Shonky @ Dundee Contemporary Arts

Artist John Walter seeks to organise his own work around a group show of contemporary and established artists, and positions their work as united under the "aesthetics of awkwardness"

Review by Aphra Pilkington | 19 Apr 2018

Under no more modest a premise than defining a new genre in which to situate his own art practice, John Walter has rallied various international contemporary artists to partake in his ‘shonky’ world: an audacious quasi-defunct funhouse of art, installed in the galleries of Dundee Contemporary Arts. 

Shonky: The Aesthetics of Awkwardness, which is this year’s Hayward Curatorial Touring exhibition, draws a skittish line around the precarious, the freaky and the boisterous to demarcate Walter's style and those who fall into it. Delighting in the gaudy, Walters connects Niki de Saint Phalle’s statuettes and immense prints of Friedensreich Hundertwasser’s architectural façades to the dislocated on-screen environments of Jacolby Satterwhite and the collective, Plastique Fantastique. The show is extroverted, tongue-in-cheek and densely colourful, serving a dose of hedonism whose ensuing wave of nausea is expressly relished, if not required.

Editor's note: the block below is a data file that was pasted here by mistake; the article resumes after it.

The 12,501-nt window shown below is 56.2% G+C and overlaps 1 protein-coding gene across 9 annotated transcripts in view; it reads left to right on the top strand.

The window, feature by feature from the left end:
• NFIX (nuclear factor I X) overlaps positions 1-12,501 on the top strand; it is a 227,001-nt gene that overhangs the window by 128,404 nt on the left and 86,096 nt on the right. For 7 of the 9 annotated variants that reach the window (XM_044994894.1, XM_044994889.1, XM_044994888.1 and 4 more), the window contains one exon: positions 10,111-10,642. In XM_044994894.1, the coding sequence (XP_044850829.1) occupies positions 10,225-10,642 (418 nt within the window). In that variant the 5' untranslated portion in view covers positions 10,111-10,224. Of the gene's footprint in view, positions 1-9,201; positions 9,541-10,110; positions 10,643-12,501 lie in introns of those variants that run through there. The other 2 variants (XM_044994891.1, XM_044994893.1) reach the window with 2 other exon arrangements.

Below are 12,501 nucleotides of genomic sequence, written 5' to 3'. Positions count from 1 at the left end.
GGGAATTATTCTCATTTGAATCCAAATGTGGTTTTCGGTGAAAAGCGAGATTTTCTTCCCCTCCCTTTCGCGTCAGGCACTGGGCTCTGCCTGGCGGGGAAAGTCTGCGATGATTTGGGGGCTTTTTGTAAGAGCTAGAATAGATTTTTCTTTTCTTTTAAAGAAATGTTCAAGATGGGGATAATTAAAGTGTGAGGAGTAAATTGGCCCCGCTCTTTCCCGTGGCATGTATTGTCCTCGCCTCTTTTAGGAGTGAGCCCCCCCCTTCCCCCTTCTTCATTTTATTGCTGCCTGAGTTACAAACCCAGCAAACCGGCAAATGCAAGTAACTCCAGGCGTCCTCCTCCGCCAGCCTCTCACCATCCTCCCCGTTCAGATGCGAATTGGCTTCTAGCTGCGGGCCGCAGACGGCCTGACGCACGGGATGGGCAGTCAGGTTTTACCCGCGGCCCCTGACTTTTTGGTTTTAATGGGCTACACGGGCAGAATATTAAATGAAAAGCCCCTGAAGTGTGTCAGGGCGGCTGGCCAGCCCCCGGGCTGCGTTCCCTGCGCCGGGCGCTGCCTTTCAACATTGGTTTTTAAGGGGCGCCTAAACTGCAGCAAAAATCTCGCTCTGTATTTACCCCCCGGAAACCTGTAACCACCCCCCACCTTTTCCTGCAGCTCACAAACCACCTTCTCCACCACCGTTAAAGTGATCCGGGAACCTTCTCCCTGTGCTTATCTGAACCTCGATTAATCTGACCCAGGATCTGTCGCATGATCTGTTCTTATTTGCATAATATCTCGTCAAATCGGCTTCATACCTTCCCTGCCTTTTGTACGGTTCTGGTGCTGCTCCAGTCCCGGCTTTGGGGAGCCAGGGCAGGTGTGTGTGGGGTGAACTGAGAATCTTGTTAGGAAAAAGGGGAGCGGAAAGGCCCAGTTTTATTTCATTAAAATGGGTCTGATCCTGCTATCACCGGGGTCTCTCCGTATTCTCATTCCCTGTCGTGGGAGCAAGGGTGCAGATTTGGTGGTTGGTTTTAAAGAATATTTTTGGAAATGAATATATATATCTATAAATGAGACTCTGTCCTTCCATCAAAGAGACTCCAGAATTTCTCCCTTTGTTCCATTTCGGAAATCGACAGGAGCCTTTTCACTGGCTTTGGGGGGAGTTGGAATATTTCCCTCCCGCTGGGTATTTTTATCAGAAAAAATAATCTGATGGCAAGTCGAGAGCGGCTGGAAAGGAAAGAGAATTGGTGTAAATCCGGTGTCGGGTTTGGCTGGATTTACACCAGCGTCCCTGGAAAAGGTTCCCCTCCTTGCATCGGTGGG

Particularly hard to resist are the cheeky provocations made by Tim Spooner’s droid puppets with their twitching beaks and tentpole limbs – yet their evidently programmed flirtations expose the exchange as a seductive ploy. If there is sincerity left wanting, it is provided for by the sensitivity of Andrew Logan’s idolatry busts; Divine in Heaven is one of multiple affectionate homages to queer icons, fusing mosaic and photography.

Walter positions the works in Shonky as deviant from and challenging to stylistic conventions of contemporary art through their craft-based processes and intentionally defective goals. However, when faced with this sense of cutting edge curatorialism, an argument lingers whether this style had not already been long recognised and traded as an aesthetic of currency and validity. [Aphra Pilkington]

Until 27 May, Dundee Contemporary Arts, free